PS. One more important and surprising (to me at least) observation: David's video proves that even at F16 (or close to that - don't remember the exact value), considerable control over DOF is still possible on this camera!
Piotr how can you have considerable control over DoF Surely everythings going to be PRETTY much in focus at f16? Unless you have a really really long lens?
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Old May 3rd, 2011, 08:40 AM   #83
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Re: Upcoming hands-on comparison of F3, FS100 and AF100 from Philip Bloom

I have no time now to watch the video again, but I remember a fragment with a guy leaning over a balustrade... he was in focus, everything closer and further away - not. The aperture was certainly over F10; yes the lens was probably "long".

I guess this is the magic of the sensor size - and this is why I said this video is an eye opener!
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Old May 3rd, 2011, 08:57 AM   #84
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Re: Upcoming hands-on comparison of F3, FS100 and AF100 from Philip Bloom

I guess using a long lens at f16 is convenient if you had a lessor chip you'd have to put an ND filter on to achieve it. However if I had a shot like that I'd probably not worry to much about putting an ND filter on.

OR in the panny's case turning the ND button. Not really an eye opener or that important I wouldn't have thought? I would still prefer the Panny because I have the four stage ND filter giving me a lot more control for little extra work?

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Old May 3rd, 2011, 09:11 AM   #85
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Re: Upcoming hands-on comparison of F3, FS100 and AF100 from Philip Bloom

Mark, I'm afraid you still aren't getting my point.

If I say "eye opener" is because for somebody used to shoot with small sensor cameras like our EX1, shooting at F16 and still getting relatively shallow DOF has been unthinkable, hasn't it?

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Old May 3rd, 2011, 09:20 AM   #86
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Re: Upcoming hands-on comparison of F3, FS100 and AF100 from Philip Bloom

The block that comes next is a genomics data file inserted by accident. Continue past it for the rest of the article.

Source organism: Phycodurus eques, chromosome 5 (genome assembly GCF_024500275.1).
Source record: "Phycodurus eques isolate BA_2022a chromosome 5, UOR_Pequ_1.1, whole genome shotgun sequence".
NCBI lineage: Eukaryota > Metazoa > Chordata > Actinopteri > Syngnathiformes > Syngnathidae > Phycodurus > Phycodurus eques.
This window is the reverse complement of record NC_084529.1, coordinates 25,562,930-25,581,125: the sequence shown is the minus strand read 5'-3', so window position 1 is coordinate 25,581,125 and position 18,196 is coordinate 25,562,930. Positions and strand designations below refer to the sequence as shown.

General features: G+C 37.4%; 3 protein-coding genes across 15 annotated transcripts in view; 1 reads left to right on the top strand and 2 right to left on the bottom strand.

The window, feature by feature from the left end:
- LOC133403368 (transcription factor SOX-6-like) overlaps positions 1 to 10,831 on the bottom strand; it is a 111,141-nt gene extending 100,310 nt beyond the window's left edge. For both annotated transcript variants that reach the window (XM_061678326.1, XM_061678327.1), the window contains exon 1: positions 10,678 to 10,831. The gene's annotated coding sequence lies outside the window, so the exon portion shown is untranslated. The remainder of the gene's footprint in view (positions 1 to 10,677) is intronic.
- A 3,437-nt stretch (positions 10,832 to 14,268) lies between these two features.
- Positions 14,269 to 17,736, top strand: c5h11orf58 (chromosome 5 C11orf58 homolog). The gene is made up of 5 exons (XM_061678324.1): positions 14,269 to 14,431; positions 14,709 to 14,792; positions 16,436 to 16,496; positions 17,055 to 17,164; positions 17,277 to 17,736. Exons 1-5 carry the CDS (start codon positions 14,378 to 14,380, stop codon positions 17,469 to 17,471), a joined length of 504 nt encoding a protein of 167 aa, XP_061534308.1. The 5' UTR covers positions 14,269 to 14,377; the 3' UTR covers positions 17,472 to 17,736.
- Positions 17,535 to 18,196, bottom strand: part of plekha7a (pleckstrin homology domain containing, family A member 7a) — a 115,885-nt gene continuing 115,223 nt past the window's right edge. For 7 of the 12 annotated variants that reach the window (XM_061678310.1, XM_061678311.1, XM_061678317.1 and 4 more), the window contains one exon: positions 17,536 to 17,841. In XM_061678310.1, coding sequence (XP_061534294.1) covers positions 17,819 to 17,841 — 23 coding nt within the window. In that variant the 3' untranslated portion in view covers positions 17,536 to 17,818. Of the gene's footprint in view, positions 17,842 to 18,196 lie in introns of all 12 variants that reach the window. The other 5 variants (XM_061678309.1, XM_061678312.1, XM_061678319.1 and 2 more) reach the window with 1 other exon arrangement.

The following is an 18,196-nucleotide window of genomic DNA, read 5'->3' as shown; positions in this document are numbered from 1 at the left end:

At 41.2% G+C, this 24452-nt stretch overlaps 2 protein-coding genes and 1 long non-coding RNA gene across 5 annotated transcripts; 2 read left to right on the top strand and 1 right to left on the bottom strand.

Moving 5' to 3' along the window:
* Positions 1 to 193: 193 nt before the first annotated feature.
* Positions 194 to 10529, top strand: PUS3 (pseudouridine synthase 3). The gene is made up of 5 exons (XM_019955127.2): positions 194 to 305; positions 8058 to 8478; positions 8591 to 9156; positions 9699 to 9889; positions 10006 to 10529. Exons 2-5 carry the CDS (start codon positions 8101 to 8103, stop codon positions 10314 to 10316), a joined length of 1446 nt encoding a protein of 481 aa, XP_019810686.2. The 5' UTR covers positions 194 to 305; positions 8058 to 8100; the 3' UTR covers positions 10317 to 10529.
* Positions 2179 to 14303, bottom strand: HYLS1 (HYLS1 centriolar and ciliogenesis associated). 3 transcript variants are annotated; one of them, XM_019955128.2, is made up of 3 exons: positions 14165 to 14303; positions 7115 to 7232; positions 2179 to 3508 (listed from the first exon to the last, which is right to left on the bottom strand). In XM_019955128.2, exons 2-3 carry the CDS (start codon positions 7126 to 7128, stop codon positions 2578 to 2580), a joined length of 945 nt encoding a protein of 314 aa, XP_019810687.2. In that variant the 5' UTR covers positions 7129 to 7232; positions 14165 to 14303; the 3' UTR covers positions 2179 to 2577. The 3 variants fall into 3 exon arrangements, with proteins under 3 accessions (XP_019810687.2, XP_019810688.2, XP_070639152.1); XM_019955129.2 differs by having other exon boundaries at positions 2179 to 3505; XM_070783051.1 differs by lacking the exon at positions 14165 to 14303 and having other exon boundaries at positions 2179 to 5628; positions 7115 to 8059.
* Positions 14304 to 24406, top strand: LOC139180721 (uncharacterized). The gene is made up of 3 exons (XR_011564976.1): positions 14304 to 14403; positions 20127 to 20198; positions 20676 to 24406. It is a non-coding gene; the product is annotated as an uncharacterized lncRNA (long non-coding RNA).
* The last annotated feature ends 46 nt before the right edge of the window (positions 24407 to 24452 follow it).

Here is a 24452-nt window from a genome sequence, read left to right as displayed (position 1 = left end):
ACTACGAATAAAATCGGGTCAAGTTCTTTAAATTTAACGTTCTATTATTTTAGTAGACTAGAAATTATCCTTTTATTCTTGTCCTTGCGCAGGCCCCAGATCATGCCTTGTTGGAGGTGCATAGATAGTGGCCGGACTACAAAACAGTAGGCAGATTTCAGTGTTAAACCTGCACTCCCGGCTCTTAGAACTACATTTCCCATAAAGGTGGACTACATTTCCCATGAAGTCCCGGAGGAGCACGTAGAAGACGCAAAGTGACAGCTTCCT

Hi Piotr

Well yes but then thats cos the sensor is bigger and so expected on any big sensor camera! Sorry I may have been confused as I thought you were saying it as an advantage to just the FS100. When any camera even ours could put the background out of focus at f16 with a long enough lens!

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Old May 3rd, 2011, 10:39 AM   #87
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Re: Upcoming hands-on comparison of F3, FS100 and AF100 from Philip Bloom

Quote:
Originally Posted by Piotr Wozniacki View Post
shooting at F16 and still getting relatively shallow DOF has been unthinkable, hasn't it?
I think the whole DSLR revolution has made us think about glass like photographers do.

I've spent too long using all the tricks to keep an EX lens in its sweet spot somewhere above f4 and below f8, wishing I could be more flexible.

The merest fraction of Juan's presentation provoked an 'aha' moment: with film, we've been filling the shadows so the silver halide doesn't run out. In digital video, we're absolutely OBSESSED with the way highlights are handled - knee or cinegamma? And I've seen too much spilled milk over sharpening (in-camera or post?) and picture profiles (flat or 'look'?).

We want the lens choice and latitude of photography married to audio and motion of cinema without the electronically induced 'budget plastic' of image processing done badly, preferably at pocket money prices. Charts help, but pretty pictures - the sizzle rather than the sausage - is what earns us money. Has anyone else got to the point that some of these numbers are rather close to train spotting? :-)

OTOH, AF101 highlights on foreheads have scared me every time I see one at a trade show. FS100 stuff looks gorgeous, but how much of that is lens and lighting? F3 stuff, when I played with it, was 'effortless' and frighteningly clean, but recent examples seem oversaturated.